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Discussion Starter · #1 ·
At my location, I have stations coming from two different directions and can't seem to find a good compromise on antenna placement.


I am in an apartment facing a bit west of south and cannot roof-mount an antenna. I am limited to bolting a mast to my balcony railing and attaching the antenna to that.


According to AntennaWeb, the signals I want are SW and E/NE of where I am.


I have a Channel Master 4 bay bowtie antenna and a Radio Shack small directional YAGI UHF antenna.


What I had in mind was to use both of these and connect them with a piece of 300 ohm twinlead before using the balun to send the signal down the coax.


The 4 bay antenna can only be aimed south and slightly east and west of that because it bumps into the building. I would say I have about 15 degrees in either direction.


The YAGI has a wider range of positions. I could go about 30 degrees in either direction.


What do you think of this idea? I am in Columbia, MD and facing towards DC. If I aim for DC, I can't get any Baltimore stations and if I aim towards Baltimore (or as far as I can in that direction) I can get most of the Balto stations to lock but have problems with most of the DC stations.
 

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Sorry to say, but it probably won't work at all.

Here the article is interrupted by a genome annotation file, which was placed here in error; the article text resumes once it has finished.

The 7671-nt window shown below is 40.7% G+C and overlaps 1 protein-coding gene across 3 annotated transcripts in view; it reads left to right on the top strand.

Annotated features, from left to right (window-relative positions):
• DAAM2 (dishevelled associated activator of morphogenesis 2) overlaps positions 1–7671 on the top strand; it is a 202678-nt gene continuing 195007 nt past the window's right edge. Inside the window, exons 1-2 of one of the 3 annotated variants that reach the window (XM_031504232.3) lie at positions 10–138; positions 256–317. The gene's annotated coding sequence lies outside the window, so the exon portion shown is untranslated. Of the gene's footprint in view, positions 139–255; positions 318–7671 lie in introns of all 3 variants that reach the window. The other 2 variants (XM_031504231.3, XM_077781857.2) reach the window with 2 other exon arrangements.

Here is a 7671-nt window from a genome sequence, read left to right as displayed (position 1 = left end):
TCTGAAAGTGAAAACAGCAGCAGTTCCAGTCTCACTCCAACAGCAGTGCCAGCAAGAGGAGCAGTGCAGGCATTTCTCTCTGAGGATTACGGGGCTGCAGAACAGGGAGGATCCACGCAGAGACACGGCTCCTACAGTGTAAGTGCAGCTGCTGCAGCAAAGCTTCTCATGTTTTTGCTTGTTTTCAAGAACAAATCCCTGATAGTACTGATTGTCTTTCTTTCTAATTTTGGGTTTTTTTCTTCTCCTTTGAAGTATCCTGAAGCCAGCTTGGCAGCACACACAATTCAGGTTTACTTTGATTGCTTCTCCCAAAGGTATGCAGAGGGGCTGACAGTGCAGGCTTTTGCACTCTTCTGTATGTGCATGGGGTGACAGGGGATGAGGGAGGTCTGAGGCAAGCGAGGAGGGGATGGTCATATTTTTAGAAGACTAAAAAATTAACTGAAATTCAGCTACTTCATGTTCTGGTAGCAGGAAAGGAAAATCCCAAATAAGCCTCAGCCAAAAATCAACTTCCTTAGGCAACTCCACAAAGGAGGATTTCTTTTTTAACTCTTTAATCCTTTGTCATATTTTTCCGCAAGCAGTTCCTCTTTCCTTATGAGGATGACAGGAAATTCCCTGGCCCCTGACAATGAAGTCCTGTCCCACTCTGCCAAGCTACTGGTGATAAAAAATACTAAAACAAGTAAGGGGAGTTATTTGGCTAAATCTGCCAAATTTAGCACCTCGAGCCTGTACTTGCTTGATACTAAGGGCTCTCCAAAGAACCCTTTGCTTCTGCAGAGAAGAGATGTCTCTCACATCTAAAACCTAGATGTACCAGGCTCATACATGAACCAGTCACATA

There are many posts in this forum on this subject, try searching on something like "joining antennas" or some derivative of that.


Your best bet would be to buy an A/B switch from Radio Shack to select between the two antennas unless your set top box has separate antenna inputs.


Joining antennas in the manner you mention is rampant with problems. The 2 300 Ohm connections will destroy the impedance at that point, causing multiple reflections through the feedline. The 2nd antenna will probably pick up multipath and cause additional problems. The signal from the first antenna will be split between the downlead and the 2nd antenna (antennas work as receptive as well as transmissive devices), meaning less signal strength remaining for the set.


If it is easy to try, give it a shot. Chances are slim it will work. So, don't climb the roof, go to a lot of trouble, and take a chance on killing yourself planning on it working. If it is just a couple of antennas on the balcony,it doesn't hurt to play.


Bob Smith

 

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Or just pick the best antenna and get a rotator.


-Glenn
 

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Or check out a ChannelMaster JOINtenna if the channel seperation and distribution of channels makes sense. You can use more than one.


Tim
 

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Discussion Starter · #5 ·
Well, as I said, I don't have access to the roof. I have the mast mounted to my balcony railing (or, really more like a safety railing because there isn't a balcony to stand on; just a sliding door and a railing). So, there is only about 8 inches from the wall to the mast. No room for a rotor.


I invested 60 cents in a length of twin-lead today and will wait for the temp to go down some before I go out there and mess with it.


Hopefully, I can get something to work a little better than what I have got now. It is so close to working perfectly but I am in a dead spot I think.
 

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if the two signals are really almost 180 degrees opposite in direction, you might want to try a bidirectional antenna like the winegard GS2000.